Review: Parrot's AR.Drone 2.0 makes iPhone aerial reconnaissance easy
As one of the most popular iOS-friendly aerial camera platforms available, Parrot's AR.Drone has become a great example of what's possible within Apple's mobile ecosystem. AppleInsider was recently able to spend time with the second-generation version to see if it's worth the $300 price of entry.
Due to its association with modern military operations, the word "drone" has become part of the vernacular and for some carries negative connotations. In spite of — or because of — the buzz surrounding the term, Parrot has continued with the AR.Drone moniker for version 2.0 of its remote control quadricopter.
Whether you call it an unmanned aerial vehicle, remote-controlled aircraft, or simply a drone, Parrot's iOS-compatible accessory does the neat job of hovering, performing tricks and flying about all while recording video.
Clearly the Parrot AR.Drone 2.0 Elite Edition isn't cheap at a starting price of $300, but it costs less than the $1,199 DJI Phantom 2 Vision we reviewed in March.
It should be noted, however, that the Parrot is better classified as a recreational toy, while the better-equipped DJI Phantom 2 series of products are aimed at enthusiasts and professionals.
Unlike other remote control machines, the AR.Drone 2.0 doesn't come with a traditional two-stick transmitter. Instead, it uses an ad-hoc Wi-Fi network to connect to an iOS device running the FreeFlight app, which can be used to configure and control the device.
Streaming video is also offloaded from the AR.Drone's integrated front-facing HD camera for first-person maneuvering. A second, lower-resolution camera captures a downward-looking birds-eye-view, but the quality is sub-par and easily distinguishable even in-app.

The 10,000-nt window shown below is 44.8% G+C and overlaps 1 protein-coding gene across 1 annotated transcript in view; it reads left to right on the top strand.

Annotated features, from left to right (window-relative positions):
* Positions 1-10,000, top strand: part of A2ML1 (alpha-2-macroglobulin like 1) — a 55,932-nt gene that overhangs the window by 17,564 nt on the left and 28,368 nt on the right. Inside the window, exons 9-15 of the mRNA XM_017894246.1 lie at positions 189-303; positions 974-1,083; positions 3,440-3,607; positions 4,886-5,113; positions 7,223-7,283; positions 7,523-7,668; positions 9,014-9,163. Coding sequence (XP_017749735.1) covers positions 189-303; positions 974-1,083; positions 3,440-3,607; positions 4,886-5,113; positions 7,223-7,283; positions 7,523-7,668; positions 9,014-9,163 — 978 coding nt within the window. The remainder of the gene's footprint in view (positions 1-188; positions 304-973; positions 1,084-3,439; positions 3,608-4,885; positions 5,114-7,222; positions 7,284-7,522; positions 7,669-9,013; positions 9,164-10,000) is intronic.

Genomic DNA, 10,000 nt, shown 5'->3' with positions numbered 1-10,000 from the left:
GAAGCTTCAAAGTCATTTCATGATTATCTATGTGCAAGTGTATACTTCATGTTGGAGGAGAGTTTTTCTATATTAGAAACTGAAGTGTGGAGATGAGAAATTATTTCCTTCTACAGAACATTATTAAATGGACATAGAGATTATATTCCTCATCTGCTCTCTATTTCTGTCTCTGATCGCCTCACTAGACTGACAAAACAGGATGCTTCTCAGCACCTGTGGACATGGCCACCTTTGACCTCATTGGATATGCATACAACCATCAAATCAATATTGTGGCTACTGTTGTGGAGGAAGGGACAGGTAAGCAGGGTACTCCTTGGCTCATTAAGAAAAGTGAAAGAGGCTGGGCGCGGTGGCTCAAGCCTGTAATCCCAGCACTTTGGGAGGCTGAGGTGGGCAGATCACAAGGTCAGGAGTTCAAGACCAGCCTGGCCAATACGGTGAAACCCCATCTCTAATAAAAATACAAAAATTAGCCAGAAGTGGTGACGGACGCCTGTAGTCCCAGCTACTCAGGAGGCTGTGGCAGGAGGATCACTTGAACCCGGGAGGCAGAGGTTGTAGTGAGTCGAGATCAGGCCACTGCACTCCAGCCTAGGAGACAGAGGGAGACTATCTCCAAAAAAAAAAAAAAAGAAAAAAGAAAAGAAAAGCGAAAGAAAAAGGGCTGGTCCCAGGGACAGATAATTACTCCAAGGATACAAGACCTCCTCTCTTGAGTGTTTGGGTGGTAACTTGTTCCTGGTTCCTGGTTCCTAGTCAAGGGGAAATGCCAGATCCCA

The front facing camera captures video to either the iOS device or an attached USB flash drive secured to the AR.Drone's battery. Video is recorded in 720p at 30 frames per second using the H.264 encoding base profile. This means the video is ready for playback through an Apple TV or any iOS device.
Flight information like battery life and video recording status are overlaid on top of the live video feed alongside virtual joystick controls.
Using the included 1000mAh batteries provided by Parrot, normal flight time is advertised as 12 minutes. When testing with an iPhone, the app displayed a low battery warning at about that time, but we consistently got around 15 minutes before complete shutdown during testing. In fact, we suspect battery life may have been reduced due to cold winter weather.
The AR.Drone 2.0 Elite Edition comes with two body hulls, a closed rotor configuration for indoor use and an open aerodynamic version for outside. The unit comes with the indoor hull preinstalled, while the outdoor shell sits cradled under in packaging under the drone body. There are no extra blades to install and no complicated preparation steps required to start flying out of the box.
To acclimate ourselves to the drone's flight characteristics we flew a few short circuits indoors, cruising a few inches off the ground before graduating to a few feet. What we discovered from this experience is that the drone tilts dramatically when coming to a stop. We also discovered that it's risky to fly around houseplants (the quadrotors butchered a perfectly lovely peace lily). Green leafy bits showered in a 10-foot radius and profuse apologies were rendered to the rest of the family, but the AR.Drone was left unscathed.
Control and flight
iOS integration is a much more important part of the Parrot drone than the DJI model we tested. That's because unlike the DJI Phantom, which has its own dedicated controller and used the iPhone for viewing purposes only, the Parrot relies on an iOS device both.
Unfortunately, the instruction manuals detail everything about the hardware, the shells, battery charging, but almost nothing about actual flight. In-app help was similarly inadequate. Learning how to fly was largely trial and error.